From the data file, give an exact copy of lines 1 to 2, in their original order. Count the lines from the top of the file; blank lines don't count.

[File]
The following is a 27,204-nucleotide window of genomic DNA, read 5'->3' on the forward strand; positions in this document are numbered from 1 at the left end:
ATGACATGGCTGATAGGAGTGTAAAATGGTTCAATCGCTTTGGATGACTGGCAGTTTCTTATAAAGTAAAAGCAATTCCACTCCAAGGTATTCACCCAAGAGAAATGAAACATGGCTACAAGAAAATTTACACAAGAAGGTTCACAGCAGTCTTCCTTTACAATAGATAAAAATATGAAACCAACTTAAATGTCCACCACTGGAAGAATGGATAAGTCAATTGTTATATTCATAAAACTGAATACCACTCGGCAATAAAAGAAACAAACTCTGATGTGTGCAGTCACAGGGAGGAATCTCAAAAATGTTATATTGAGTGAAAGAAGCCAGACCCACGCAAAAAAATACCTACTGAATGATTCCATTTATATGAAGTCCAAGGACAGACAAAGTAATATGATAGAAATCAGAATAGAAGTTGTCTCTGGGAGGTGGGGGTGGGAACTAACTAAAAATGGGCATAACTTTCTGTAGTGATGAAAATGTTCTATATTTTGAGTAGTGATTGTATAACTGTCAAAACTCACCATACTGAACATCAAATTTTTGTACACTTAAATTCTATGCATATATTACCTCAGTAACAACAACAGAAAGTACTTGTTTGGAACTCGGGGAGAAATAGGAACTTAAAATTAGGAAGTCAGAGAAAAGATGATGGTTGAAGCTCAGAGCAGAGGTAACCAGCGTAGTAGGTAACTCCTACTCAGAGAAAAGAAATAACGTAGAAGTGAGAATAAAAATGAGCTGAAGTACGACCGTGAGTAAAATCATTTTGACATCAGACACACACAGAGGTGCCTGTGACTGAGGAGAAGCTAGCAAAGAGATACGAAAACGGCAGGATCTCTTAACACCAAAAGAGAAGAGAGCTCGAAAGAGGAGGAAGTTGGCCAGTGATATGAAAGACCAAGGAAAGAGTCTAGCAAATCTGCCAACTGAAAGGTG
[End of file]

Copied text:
The following is a 27,204-nucleotide window of genomic DNA, read 5'->3' on the forward strand; positions in this document are numbered from 1 at the left end:
ATGACATGGCTGATAGGAGTGTAAAATGGTTCAATCGCTTTGGATGACTGGCAGTTTCTTATAAAGTAAAAGCAATTCCACTCCAAGGTATTCACCCAAGAGAAATGAAACATGGCTACAAGAAAATTTACACAAGAAGGTTCACAGCAGTCTTCCTTTACAATAGATAAAAATATGAAACCAACTTAAATGTCCACCACTGGAAGAATGGATAAGTCAATTGTTATATTCATAAAACTGAATACCACTCGGCAATAAAAGAAACAAACTCTGATGTGTGCAGTCACAGGGAGGAATCTCAAAAATGTTATATTGAGTGAAAGAAGCCAGACCCACGCAAAAAAATACCTACTGAATGATTCCATTTATATGAAGTCCAAGGACAGACAAAGTAATATGATAGAAATCAGAATAGAAGTTGTCTCTGGGAGGTGGGGGTGGGAACTAACTAAAAATGGGCATAACTTTCTGTAGTGATGAAAATGTTCTATATTTTGAGTAGTGATTGTATAACTGTCAAAACTCACCATACTGAACATCAAATTTTTGTACACTTAAATTCTATGCATATATTACCTCAGTAACAACAACAGAAAGTACTTGTTTGGAACTCGGGGAGAAATAGGAACTTAAAATTAGGAAGTCAGAGAAAAGATGATGGTTGAAGCTCAGAGCAGAGGTAACCAGCGTAGTAGGTAACTCCTACTCAGAGAAAAGAAATAACGTAGAAGTGAGAATAAAAATGAGCTGAAGTACGACCGTGAGTAAAATCATTTTGACATCAGACACACACAGAGGTGCCTGTGACTGAGGAGAAGCTAGCAAAGAGATACGAAAACGGCAGGATCTCTTAACACCAAAAGAGAAGAGAGCTCGAAAGAGGAGGAAGTTGGCCAGTGATATGAAAGACCAAGGAAAGAGTCTAGCAAATCTGCCAACTGAAAGGTG